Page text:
What makes health services usable? Insights from a qualitative study of caregivers of children with disabilities

Brian Hilligoss, Sandra J. Tanenbaum, Marika H. Paul, Renée M. Ferrari, Paula H. Song

Research output: Contribution to journalArticlepeer-review

Abstract

BACKGROUND: The concept of usability from the field of user-centered design addresses the extent to which a system is easy to use, including under extreme conditions. Apart from applications to technologies, however, little attention has been given to understanding what shapes usability of health services more generally. Health service usability may impact the extent to which patients avail themselves of and benefit from those services. PURPOSE: The aim of the study was to develop the concept of usability as it applies to health services, particularly for a high-need, complex patient population. APPROACH: We conducted interviews and focus groups with 66 caregivers of children with disabilities and analyzed data through inductive coding and constant comparison. RESULTS: We find that before health services can be rendered usable for patients with complex health conditions, work is often required to develop trusting relationships with individual providers and to manage time demands and attendant challenges of physical access. In addition, our findings show that actions crucial to receiving benefits from one service often entail difficult tradeoffs either with other services or with other important features in the patient's life-world. Finally, we propose the concept of configuration to capture the complex interdependent arrangement of connections to multiple health services, often for multiple household members, and other life-world factors (e.g., employment, transportation, living conditions). These configurations are dynamic, fragile, and vulnerable to shocks-events that destabilize them, often negatively impacting the relative usability of services and of the entire configuration. Collectively, these findings illustrate health service usability as a relational, situated, emergent property rather than an inherent feature of the service itself. PRACTICE IMPLICATIONS: System-centered design perspectives produce services that are usable for the mythical "ideal" user. To be truly "patient centered," designs must "decenter" the health service and recognize it as one component of the patient's life-world configuration.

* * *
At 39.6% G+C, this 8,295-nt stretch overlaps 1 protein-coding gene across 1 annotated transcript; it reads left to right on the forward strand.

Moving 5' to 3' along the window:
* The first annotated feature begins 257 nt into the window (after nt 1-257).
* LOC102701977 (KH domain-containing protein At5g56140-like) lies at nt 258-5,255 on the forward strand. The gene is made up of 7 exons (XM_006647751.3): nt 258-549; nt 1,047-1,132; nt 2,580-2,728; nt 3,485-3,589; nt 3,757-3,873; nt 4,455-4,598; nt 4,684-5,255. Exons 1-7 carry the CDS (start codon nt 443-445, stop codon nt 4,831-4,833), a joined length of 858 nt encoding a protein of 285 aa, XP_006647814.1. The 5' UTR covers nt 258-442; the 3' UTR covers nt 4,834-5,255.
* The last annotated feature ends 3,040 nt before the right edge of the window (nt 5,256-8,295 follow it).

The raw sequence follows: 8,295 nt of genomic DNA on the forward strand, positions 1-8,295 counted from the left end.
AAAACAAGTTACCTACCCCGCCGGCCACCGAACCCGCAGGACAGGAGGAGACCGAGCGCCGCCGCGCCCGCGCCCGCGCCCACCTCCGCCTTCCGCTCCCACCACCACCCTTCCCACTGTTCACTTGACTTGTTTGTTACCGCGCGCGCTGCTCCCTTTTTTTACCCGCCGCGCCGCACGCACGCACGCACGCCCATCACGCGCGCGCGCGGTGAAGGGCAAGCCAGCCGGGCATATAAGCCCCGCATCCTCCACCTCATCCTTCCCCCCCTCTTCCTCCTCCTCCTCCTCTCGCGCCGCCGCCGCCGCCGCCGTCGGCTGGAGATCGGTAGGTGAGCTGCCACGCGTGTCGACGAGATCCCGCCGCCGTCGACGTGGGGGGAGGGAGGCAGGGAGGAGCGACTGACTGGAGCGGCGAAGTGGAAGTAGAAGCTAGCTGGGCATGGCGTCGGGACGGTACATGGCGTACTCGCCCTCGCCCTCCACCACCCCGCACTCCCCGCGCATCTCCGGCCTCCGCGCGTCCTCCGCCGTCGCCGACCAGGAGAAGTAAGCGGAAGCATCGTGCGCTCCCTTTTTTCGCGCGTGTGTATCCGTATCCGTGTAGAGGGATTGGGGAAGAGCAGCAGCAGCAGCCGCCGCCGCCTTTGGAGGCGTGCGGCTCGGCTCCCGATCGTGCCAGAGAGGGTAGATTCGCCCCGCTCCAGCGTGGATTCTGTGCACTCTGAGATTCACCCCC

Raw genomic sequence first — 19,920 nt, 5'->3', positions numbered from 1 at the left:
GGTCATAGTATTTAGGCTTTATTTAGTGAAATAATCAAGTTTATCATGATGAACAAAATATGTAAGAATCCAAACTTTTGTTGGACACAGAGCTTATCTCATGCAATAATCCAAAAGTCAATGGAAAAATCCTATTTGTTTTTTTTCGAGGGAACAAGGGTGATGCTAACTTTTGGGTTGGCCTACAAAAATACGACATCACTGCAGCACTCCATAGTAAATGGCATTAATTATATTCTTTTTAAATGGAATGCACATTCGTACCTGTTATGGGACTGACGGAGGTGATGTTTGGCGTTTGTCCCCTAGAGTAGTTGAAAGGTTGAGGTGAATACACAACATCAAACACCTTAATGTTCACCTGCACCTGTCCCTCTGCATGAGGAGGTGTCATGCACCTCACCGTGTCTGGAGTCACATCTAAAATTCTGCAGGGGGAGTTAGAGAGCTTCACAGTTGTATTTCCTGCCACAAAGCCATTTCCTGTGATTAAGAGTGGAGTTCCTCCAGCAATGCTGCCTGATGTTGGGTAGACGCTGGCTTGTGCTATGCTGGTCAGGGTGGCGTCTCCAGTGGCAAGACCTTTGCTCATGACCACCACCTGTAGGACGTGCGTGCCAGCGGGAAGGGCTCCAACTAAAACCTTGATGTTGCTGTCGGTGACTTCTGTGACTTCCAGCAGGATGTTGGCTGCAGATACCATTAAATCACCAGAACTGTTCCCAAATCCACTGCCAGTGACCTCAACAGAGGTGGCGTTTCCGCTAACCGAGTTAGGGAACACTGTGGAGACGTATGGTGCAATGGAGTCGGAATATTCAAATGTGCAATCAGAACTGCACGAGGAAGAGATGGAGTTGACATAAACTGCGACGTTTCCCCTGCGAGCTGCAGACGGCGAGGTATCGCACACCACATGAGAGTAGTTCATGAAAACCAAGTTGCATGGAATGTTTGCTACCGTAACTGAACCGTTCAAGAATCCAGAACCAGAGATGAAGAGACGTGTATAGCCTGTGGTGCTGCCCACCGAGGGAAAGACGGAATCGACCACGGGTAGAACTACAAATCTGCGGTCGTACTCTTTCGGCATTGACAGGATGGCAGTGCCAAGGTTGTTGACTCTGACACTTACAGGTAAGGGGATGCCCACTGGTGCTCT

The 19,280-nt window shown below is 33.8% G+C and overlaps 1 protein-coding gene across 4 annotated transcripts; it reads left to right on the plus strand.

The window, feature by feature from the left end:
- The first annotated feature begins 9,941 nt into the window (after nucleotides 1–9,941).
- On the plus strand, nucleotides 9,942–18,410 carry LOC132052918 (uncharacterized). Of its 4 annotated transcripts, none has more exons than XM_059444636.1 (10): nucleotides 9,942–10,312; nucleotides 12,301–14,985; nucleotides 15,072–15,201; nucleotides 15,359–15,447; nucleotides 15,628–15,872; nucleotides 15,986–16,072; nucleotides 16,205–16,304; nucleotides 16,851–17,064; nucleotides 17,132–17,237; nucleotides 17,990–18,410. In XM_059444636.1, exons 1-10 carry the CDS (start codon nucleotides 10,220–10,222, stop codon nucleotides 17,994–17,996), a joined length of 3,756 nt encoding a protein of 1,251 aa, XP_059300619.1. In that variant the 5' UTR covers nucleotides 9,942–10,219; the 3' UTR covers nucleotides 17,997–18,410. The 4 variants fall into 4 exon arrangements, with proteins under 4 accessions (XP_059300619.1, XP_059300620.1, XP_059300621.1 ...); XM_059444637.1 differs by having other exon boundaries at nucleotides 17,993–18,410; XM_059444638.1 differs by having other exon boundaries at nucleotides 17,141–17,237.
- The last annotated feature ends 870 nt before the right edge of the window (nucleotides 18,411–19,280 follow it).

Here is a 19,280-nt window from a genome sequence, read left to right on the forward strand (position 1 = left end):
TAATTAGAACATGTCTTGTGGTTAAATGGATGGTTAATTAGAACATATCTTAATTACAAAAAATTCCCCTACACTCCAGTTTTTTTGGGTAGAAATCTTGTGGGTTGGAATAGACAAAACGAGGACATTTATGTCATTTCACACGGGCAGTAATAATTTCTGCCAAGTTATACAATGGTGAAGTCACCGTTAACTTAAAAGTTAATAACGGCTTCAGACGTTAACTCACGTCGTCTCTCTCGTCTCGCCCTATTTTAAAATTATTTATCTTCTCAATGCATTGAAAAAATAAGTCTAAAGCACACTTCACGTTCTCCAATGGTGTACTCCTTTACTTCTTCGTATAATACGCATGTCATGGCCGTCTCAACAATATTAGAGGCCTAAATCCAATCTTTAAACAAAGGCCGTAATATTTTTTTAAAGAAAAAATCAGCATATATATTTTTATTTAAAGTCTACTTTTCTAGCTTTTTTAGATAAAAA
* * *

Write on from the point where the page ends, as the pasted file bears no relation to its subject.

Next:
Original languageEnglish (US)
Pages (from-to)111-122
Number of pages12
JournalHealth Care Management Review
Volume46
Issue number2
DOIs
StatePublished - Apr 1 2021

ASJC Scopus subject areas

  • Leadership and Management
  • Health Policy
  • Strategy and Management

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